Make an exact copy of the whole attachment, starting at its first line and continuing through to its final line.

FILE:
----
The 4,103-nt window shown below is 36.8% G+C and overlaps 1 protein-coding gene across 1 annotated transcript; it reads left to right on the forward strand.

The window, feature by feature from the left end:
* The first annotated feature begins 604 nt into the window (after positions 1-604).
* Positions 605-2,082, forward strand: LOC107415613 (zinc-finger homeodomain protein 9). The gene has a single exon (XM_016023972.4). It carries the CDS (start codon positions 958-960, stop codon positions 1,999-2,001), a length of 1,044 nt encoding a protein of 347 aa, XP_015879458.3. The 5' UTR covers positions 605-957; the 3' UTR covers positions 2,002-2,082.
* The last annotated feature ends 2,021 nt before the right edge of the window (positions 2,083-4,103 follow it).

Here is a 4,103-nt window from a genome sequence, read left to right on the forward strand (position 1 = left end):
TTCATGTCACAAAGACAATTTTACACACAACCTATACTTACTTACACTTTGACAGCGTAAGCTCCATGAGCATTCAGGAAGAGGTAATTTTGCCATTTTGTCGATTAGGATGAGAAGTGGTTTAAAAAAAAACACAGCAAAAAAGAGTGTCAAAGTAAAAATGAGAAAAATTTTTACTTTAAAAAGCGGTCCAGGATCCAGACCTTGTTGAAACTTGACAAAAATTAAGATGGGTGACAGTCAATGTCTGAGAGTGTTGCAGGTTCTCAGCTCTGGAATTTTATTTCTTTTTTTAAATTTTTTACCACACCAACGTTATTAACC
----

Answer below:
The 4,103-nt window shown below is 36.8% G+C and overlaps 1 protein-coding gene across 1 annotated transcript; it reads left to right on the forward strand.

The window, feature by feature from the left end:
* The first annotated feature begins 604 nt into the window (after positions 1-604).
* Positions 605-2,082, forward strand: LOC107415613 (zinc-finger homeodomain protein 9). The gene has a single exon (XM_016023972.4). It carries the CDS (start codon positions 958-960, stop codon positions 1,999-2,001), a length of 1,044 nt encoding a protein of 347 aa, XP_015879458.3. The 5' UTR covers positions 605-957; the 3' UTR covers positions 2,002-2,082.
* The last annotated feature ends 2,021 nt before the right edge of the window (positions 2,083-4,103 follow it).

Here is a 4,103-nt window from a genome sequence, read left to right on the forward strand (position 1 = left end):
TTCATGTCACAAAGACAATTTTACACACAACCTATACTTACTTACACTTTGACAGCGTAAGCTCCATGAGCATTCAGGAAGAGGTAATTTTGCCATTTTGTCGATTAGGATGAGAAGTGGTTTAAAAAAAAACACAGCAAAAAAGAGTGTCAAAGTAAAAATGAGAAAAATTTTTACTTTAAAAAGCGGTCCAGGATCCAGACCTTGTTGAAACTTGACAAAAATTAAGATGGGTGACAGTCAATGTCTGAGAGTGTTGCAGGTTCTCAGCTCTGGAATTTTATTTCTTTTTTTAAATTTTTTACCACACCAACGTTATTAACC